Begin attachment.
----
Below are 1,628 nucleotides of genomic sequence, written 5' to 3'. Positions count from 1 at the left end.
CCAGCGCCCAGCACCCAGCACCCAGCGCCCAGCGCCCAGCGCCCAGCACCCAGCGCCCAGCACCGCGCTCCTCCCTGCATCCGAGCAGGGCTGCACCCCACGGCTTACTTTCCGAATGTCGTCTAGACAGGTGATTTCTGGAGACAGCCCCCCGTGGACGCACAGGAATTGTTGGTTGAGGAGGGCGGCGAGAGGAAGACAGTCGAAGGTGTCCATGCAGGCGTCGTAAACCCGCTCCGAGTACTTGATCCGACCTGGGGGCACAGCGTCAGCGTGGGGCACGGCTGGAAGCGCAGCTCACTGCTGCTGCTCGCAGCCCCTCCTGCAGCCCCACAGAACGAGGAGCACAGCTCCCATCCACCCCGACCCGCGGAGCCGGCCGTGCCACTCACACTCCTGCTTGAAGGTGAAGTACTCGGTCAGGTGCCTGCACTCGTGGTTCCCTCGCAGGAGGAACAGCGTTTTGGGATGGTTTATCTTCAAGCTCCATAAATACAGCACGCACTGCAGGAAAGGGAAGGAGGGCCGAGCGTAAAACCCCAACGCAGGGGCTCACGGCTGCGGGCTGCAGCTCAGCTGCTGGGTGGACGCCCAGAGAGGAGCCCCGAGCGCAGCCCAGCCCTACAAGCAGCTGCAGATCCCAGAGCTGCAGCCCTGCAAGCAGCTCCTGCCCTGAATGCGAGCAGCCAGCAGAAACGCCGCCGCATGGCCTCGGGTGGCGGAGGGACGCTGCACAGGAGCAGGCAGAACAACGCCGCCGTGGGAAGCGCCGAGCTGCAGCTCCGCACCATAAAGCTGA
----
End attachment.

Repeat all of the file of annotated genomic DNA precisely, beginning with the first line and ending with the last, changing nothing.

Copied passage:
Below are 1,628 nucleotides of genomic sequence, written 5' to 3'. Positions count from 1 at the left end.
CCAGCGCCCAGCACCCAGCACCCAGCGCCCAGCGCCCAGCGCCCAGCACCCAGCGCCCAGCACCGCGCTCCTCCCTGCATCCGAGCAGGGCTGCACCCCACGGCTTACTTTCCGAATGTCGTCTAGACAGGTGATTTCTGGAGACAGCCCCCCGTGGACGCACAGGAATTGTTGGTTGAGGAGGGCGGCGAGAGGAAGACAGTCGAAGGTGTCCATGCAGGCGTCGTAAACCCGCTCCGAGTACTTGATCCGACCTGGGGGCACAGCGTCAGCGTGGGGCACGGCTGGAAGCGCAGCTCACTGCTGCTGCTCGCAGCCCCTCCTGCAGCCCCACAGAACGAGGAGCACAGCTCCCATCCACCCCGACCCGCGGAGCCGGCCGTGCCACTCACACTCCTGCTTGAAGGTGAAGTACTCGGTCAGGTGCCTGCACTCGTGGTTCCCTCGCAGGAGGAACAGCGTTTTGGGATGGTTTATCTTCAAGCTCCATAAATACAGCACGCACTGCAGGAAAGGGAAGGAGGGCCGAGCGTAAAACCCCAACGCAGGGGCTCACGGCTGCGGGCTGCAGCTCAGCTGCTGGGTGGACGCCCAGAGAGGAGCCCCGAGCGCAGCCCAGCCCTACAAGCAGCTGCAGATCCCAGAGCTGCAGCCCTGCAAGCAGCTCCTGCCCTGAATGCGAGCAGCCAGCAGAAACGCCGCCGCATGGCCTCGGGTGGCGGAGGGACGCTGCACAGGAGCAGGCAGAACAACGCCGCCGTGGGAAGCGCCGAGCTGCAGCTCCGCACCATAAAGCTGA